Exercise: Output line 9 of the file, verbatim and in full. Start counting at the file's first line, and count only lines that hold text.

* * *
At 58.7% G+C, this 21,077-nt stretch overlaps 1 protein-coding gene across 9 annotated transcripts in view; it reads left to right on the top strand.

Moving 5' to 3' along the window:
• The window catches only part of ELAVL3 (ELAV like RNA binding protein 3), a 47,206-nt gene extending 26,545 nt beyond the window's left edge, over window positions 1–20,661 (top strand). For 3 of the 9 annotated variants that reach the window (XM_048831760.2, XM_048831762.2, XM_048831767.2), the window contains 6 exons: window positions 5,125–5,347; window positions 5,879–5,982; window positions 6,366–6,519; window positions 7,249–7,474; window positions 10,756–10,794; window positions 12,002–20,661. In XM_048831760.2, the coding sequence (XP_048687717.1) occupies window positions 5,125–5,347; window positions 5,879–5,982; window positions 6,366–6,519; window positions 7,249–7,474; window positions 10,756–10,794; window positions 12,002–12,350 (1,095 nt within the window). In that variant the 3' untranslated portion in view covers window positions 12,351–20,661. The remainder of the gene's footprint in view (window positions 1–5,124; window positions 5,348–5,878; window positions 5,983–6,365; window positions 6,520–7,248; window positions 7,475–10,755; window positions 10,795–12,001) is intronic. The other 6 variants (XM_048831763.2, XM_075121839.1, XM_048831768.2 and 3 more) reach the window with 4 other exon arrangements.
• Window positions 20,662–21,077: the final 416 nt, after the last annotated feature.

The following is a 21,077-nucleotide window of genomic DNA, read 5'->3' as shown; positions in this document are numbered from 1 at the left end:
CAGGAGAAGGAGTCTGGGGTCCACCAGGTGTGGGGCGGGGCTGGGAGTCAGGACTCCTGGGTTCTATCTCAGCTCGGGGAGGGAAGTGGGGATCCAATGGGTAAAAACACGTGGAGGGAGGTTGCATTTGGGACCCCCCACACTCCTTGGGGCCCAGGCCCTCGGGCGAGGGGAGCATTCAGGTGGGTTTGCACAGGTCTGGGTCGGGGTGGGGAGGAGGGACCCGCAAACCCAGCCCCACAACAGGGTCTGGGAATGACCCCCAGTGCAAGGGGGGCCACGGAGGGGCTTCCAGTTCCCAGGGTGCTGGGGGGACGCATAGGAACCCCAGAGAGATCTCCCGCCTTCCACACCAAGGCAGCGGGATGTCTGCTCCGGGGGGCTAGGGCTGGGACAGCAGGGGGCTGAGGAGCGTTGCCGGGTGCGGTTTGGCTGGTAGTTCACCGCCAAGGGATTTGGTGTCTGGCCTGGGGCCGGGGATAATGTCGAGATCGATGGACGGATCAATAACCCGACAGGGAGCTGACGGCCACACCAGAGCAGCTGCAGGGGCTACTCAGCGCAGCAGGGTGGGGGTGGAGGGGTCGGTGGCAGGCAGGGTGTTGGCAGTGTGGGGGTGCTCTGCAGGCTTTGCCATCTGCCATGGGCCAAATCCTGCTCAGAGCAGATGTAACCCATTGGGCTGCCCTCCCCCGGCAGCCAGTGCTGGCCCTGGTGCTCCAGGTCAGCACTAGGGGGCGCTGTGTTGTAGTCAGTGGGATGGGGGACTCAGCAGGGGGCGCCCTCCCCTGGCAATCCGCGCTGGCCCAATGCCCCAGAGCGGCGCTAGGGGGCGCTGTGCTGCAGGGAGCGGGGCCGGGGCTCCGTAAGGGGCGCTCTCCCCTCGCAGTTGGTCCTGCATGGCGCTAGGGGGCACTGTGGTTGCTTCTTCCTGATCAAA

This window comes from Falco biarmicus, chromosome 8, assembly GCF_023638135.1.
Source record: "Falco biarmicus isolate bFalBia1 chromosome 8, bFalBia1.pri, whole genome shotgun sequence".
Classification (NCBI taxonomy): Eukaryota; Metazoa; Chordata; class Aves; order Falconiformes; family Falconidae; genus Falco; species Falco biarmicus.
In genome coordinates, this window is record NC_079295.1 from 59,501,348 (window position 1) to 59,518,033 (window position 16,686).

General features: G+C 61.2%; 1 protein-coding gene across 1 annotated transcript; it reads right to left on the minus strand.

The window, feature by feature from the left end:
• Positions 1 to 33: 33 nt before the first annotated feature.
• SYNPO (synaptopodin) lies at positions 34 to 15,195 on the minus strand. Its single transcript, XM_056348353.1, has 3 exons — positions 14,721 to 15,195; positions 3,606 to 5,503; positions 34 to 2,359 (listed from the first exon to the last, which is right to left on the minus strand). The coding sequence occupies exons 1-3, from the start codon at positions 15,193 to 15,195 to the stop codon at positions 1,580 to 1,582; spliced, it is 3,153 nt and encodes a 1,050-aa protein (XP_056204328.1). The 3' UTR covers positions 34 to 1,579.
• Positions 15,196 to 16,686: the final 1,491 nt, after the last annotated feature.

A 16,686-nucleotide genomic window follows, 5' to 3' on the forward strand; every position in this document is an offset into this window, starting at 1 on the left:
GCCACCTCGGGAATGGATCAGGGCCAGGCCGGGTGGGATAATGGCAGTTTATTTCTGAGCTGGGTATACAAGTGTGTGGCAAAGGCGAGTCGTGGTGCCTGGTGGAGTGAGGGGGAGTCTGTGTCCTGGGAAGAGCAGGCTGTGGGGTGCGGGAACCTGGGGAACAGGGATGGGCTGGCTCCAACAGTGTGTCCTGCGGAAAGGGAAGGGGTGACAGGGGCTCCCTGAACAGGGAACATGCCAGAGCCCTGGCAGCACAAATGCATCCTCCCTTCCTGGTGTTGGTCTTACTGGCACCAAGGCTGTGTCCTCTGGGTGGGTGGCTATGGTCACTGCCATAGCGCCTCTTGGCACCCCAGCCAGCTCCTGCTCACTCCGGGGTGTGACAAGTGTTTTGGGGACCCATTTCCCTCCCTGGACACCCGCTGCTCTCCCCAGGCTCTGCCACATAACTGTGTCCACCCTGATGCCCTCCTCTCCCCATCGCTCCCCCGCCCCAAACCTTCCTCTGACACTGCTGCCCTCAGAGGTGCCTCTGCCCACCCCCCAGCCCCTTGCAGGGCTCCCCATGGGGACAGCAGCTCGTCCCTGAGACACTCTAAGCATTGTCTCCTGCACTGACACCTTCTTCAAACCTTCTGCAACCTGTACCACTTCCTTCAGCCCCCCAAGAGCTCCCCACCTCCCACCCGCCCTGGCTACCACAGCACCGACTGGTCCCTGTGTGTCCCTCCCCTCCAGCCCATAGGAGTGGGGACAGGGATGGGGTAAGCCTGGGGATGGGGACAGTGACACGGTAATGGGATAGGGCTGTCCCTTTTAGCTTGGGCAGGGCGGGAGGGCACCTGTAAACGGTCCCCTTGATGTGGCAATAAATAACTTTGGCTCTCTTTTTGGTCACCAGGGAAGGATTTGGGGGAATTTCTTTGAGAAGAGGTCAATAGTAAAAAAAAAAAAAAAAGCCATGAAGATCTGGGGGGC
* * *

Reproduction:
Classification (NCBI taxonomy): Eukaryota; Metazoa; Chordata; class Aves; order Falconiformes; family Falconidae; genus Falco; species Falco biarmicus.